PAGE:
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EMF Studies

24 September 2016

Transgenic Wars - How GMOs Impact Livestock and Human Health Around the Globe

The producers of "Transgenic Wars" at Java Films are allowing a full and FREE viewing through 30 September 2016.  
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Transgenic Wars — How GMOs Impact Livestock and Human Health Around the Globe
by Dr. Mercola, 24 September 2016

Story at-a-glance

  • “Transgenic Wars” journeys through Europe and Latin America, looking at the effects of genetically engineered (GE) crops on livestock and human health
  • A Danish pig farmer traced a mystery swine illness to herbicide-laced GE soy from Argentina. In Argentina, a GE farmer admits he will not feed the GE soy to his animals, as chickens fed GE soy produce inedible eggs
  • People living near GE fields in Argentina have 350 percent higher rates of birth defects than the national average; cancer rates have also risen by as much as 250 percent in just one year in some areas

"Transgenic Wars," an award-winning film by French investigative journalist Paul Moreira, takes us on a journey through Europe and Latin America, looking at the effects of genetically engineered (GE) crops, both on livestock and human health.

It also delves into tangential concerns, such as the increased use of glyphosate-based herbicides, atrazine and 2,4-D, the latter of which was an ingredient in the devastating defoliant Agent Orange, used during the Vietnam War.

Coincidentally, Monsanto was a leading producer of Agent Orange during the war, and its war contributions, which began with its involvement in the Manhattan Project and the creation of the atomic bomb, help explain how Monsanto has managed to secure such staunch allegiance from the U.S. government.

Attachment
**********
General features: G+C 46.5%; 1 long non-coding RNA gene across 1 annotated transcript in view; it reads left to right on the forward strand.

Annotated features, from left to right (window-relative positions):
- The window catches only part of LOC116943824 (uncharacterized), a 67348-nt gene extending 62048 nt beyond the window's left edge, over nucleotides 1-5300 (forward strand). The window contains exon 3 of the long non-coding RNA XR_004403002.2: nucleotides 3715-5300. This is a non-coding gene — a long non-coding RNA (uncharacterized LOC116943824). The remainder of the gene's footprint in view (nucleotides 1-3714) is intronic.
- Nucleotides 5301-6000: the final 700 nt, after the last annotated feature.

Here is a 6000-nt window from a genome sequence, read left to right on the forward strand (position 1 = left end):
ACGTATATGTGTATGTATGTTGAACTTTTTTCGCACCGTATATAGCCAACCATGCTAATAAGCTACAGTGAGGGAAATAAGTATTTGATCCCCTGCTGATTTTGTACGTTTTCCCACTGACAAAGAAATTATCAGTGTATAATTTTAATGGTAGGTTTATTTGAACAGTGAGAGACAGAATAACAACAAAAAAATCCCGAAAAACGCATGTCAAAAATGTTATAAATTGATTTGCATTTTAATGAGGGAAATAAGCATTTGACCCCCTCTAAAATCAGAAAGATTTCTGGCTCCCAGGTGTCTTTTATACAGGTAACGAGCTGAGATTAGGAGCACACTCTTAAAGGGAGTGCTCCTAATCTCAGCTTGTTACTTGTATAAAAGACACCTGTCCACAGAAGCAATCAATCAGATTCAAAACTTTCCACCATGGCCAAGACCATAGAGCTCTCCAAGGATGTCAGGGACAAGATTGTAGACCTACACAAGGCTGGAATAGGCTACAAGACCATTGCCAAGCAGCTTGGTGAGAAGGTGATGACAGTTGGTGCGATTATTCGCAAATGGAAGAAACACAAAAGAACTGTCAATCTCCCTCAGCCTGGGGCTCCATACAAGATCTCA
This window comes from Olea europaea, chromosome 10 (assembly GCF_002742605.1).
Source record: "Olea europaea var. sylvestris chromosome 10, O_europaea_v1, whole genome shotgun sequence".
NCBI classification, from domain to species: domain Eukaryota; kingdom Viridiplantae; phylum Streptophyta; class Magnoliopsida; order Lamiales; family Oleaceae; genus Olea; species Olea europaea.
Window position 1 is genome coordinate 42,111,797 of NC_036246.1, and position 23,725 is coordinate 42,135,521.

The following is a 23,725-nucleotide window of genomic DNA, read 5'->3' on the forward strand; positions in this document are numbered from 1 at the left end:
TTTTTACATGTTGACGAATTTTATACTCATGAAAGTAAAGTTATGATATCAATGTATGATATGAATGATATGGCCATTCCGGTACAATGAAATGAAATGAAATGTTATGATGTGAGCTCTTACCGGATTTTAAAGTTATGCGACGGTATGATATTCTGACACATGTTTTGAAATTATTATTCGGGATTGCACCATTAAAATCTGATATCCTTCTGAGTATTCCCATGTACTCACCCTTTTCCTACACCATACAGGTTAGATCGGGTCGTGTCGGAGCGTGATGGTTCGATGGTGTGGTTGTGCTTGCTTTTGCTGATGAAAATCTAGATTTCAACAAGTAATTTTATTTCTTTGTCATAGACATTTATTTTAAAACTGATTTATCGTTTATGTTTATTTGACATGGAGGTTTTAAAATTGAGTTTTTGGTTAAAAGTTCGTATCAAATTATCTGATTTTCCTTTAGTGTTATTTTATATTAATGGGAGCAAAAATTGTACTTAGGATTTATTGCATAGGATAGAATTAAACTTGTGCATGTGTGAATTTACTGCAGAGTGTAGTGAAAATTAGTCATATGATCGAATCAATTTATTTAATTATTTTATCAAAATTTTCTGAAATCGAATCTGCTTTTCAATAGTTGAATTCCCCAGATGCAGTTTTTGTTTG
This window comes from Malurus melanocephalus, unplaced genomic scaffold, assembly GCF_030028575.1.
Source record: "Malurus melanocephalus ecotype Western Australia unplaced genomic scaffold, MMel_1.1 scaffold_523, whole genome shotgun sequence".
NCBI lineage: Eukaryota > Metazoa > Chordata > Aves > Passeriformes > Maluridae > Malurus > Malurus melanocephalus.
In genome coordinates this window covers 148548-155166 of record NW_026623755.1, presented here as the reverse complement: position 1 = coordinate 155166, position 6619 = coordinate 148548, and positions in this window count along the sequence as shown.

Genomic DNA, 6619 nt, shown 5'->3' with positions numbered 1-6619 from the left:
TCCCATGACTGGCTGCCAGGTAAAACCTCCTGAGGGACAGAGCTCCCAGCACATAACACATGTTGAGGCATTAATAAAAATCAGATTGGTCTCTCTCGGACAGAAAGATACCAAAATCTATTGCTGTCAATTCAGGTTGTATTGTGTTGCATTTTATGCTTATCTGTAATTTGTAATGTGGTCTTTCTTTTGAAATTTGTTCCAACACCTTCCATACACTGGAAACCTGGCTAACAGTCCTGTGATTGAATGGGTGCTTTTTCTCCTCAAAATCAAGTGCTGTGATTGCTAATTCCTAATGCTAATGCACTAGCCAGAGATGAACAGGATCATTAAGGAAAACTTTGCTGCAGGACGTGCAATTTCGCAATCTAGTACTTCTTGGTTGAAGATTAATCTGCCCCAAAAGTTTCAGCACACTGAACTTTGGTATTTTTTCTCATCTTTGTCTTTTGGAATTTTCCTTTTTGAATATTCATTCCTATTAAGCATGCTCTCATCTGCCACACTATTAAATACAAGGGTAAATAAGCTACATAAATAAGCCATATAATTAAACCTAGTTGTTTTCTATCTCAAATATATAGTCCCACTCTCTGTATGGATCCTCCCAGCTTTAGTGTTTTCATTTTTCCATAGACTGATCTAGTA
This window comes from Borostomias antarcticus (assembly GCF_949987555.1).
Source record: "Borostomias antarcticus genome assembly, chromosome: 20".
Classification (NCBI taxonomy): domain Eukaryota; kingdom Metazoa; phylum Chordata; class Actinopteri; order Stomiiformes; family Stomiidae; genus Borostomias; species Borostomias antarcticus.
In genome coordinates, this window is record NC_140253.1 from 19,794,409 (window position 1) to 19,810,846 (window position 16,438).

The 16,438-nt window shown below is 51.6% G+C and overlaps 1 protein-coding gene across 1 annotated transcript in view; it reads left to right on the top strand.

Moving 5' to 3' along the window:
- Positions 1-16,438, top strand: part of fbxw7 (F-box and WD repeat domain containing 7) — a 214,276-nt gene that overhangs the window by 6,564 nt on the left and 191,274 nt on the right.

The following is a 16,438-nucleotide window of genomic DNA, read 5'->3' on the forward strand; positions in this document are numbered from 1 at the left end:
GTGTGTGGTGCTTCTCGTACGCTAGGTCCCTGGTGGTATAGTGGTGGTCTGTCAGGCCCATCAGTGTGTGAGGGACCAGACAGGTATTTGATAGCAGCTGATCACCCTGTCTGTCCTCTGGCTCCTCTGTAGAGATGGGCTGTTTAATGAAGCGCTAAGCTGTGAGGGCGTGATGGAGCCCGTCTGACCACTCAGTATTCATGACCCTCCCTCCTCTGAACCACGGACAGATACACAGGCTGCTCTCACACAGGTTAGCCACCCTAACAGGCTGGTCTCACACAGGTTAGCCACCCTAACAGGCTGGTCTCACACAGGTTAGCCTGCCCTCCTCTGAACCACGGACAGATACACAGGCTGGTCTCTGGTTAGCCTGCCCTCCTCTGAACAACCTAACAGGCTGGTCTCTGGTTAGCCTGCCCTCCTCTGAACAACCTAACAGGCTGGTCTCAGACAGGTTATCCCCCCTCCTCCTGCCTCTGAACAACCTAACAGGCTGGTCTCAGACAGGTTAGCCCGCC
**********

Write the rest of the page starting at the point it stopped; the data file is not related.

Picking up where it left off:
It's a destructive and often incomprehensible allegiance that continues to this day, with the U.S. government's support of and involvement in spreading Monsanto's genetically engineered (GE) crops and toxic chemicals around the world — now repackaged as "necessary" for agriculture.

Monsanto, being a leader in GE seeds and the chemicals that go with them, receives a fair share of the attention throughout the film. Ecologist Patrick Moore, Ph.D., who made the unlikely transition from co-founder of Greenpeace to being a professional GE supporter and lobbyist, is also featured.

In a sensational video1 that has garnered more than 1.4 million views, Moreira suggested Moore drink a glass of Roundup to prove his assertion that the herbicide is completely harmless. Moore's refusal, saying he's "not stupid," is included in the film.

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